Digital advertising is an essential tool to increase your audience’s awareness of your membership and all its perks. Some strategies that can help you do so are:
- Geo-targeting: Geo-target ticket buyers while they’re still on-site with digital ads to apply their ticket cost towards a membership.
- Digital ads: Run social, search, and display ad campaigns to increase awareness and instill a sense of urgency.
- New channels: Expand your reach by testing your campaigns on new channels such as Pandora, NextDoor, and Hulu.
Once a visitor is on your website, make your membership opportunity irresistible by featuring membership perks and special offers. These can include:
- Online premiums: Consider online premiums such as virtual exclusives for online membership and downloadable content like meeting backgrounds and e-guides.
- Lightbox: Include a lightbox pop-up on your purchase page to offer ticket buyers the opportunity to convert their ticket into an annual membership.
- Online-exclusive incentives: Offer online-only incentives for membership that includes a sense of urgency.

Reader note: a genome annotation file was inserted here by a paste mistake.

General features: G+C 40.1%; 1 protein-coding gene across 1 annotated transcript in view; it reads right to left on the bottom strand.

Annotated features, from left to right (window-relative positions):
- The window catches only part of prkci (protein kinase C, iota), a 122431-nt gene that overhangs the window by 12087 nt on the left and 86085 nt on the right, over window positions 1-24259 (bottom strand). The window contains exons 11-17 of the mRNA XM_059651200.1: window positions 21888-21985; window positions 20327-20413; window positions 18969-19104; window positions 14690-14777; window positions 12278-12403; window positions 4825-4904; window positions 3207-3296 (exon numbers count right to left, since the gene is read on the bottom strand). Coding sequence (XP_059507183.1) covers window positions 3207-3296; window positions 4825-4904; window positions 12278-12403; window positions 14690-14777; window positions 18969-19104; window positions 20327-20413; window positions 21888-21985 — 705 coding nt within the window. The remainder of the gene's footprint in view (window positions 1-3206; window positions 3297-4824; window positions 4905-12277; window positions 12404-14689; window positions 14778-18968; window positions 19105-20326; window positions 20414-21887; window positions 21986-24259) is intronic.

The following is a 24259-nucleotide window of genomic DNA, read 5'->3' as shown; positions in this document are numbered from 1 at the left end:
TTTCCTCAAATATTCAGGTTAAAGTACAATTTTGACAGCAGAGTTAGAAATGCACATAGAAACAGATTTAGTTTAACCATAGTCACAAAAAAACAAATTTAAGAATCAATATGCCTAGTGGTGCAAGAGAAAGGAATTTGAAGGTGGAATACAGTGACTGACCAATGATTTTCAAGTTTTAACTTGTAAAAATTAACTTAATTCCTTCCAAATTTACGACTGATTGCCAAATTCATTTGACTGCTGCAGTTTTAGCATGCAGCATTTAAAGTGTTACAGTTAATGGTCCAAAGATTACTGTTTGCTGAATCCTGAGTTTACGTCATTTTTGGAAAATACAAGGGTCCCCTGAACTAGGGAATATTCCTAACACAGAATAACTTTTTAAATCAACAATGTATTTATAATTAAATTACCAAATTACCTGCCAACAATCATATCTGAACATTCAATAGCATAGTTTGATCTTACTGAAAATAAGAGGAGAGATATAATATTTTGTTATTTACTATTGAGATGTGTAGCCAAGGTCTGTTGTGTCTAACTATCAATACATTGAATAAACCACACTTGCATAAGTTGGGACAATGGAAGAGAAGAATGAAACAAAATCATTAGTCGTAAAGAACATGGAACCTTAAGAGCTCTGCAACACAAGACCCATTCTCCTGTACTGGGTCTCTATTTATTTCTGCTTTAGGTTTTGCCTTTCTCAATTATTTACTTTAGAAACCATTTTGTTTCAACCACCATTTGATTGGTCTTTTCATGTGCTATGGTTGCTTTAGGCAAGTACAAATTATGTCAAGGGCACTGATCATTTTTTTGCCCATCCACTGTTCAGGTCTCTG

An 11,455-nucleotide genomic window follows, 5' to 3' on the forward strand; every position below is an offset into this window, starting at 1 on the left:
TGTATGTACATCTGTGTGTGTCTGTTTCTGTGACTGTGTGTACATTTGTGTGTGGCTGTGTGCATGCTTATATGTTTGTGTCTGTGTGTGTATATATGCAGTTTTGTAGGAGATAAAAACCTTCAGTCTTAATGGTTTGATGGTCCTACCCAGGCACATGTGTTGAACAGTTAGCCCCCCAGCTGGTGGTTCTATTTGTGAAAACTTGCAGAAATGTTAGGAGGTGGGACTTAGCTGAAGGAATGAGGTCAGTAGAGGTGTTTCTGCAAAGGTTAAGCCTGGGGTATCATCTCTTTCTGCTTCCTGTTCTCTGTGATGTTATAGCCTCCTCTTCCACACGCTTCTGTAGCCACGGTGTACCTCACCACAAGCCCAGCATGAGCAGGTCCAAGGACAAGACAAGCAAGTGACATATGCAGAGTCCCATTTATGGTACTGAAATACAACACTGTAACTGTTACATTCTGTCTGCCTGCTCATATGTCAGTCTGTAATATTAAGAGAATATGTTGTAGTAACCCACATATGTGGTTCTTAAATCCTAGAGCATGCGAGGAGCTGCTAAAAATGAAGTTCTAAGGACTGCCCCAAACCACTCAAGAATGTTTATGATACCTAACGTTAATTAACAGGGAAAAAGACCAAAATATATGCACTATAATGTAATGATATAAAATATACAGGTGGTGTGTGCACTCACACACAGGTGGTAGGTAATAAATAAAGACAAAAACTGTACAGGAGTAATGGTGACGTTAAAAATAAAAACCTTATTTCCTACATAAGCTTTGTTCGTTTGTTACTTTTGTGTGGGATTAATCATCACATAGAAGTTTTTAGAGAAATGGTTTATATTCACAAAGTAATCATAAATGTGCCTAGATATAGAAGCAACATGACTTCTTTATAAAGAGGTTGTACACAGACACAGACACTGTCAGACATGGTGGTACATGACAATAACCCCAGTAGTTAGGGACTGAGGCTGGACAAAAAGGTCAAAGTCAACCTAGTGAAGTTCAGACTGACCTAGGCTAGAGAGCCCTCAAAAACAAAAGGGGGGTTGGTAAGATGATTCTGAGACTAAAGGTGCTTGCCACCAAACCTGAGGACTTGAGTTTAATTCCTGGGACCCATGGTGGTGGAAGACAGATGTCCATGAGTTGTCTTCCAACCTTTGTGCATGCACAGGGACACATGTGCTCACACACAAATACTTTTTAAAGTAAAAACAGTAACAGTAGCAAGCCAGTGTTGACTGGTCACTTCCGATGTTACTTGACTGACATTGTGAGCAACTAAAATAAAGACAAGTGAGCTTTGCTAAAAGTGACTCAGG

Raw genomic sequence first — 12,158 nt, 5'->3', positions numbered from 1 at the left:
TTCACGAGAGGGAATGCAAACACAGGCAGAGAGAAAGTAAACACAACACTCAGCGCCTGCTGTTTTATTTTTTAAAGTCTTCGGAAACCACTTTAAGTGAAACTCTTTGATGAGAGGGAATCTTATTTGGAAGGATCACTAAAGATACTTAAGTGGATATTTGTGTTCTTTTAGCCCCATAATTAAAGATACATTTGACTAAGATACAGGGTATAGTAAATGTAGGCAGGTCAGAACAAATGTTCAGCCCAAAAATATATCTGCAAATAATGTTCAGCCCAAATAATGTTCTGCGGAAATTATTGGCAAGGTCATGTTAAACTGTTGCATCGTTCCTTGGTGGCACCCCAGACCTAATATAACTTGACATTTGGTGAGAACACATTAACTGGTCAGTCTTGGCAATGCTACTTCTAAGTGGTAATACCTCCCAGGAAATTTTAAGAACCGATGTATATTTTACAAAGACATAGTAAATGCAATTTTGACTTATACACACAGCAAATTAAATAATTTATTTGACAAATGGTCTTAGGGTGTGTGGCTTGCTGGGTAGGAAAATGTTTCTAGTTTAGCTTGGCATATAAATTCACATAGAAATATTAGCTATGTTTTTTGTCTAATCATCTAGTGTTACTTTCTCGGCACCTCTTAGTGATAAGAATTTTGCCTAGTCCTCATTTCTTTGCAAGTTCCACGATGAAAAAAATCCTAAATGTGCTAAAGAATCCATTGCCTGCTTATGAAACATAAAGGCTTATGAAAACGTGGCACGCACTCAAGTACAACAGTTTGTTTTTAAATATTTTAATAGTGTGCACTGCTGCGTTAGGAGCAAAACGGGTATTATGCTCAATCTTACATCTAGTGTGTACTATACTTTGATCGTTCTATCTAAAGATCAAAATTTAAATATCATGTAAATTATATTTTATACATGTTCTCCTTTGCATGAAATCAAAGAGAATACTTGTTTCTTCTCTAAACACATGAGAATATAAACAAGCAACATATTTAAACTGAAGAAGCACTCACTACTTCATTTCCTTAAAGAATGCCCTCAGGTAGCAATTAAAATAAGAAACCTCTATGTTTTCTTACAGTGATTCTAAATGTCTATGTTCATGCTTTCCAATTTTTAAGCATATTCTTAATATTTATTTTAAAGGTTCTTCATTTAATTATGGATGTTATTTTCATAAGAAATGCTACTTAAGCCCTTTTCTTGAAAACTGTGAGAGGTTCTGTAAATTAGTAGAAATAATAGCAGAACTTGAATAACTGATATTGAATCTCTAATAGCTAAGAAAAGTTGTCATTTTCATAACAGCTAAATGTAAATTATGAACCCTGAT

We’ll undoubtedly see more changes and developments as arts and cultural institutions find their new normal and resultingly increase traction in their digital membership programs. But the most important thing to note is that as your online membership acquisition strategy develops, continue testing everything. By tracking as much data as possible, you’ll be able to optimize as your campaign’s progress and continue honing your digital strategy.
TLC can work with you to develop just the right roadmap for your membership goals, whether that be enhancing your email strategy or exploring new channels like NextDoor, Pandora, and Hulu. If your organization has questions about our 2021 Arts & Culture Survey or would like to discuss your membership strategy, contact us at email@example.com.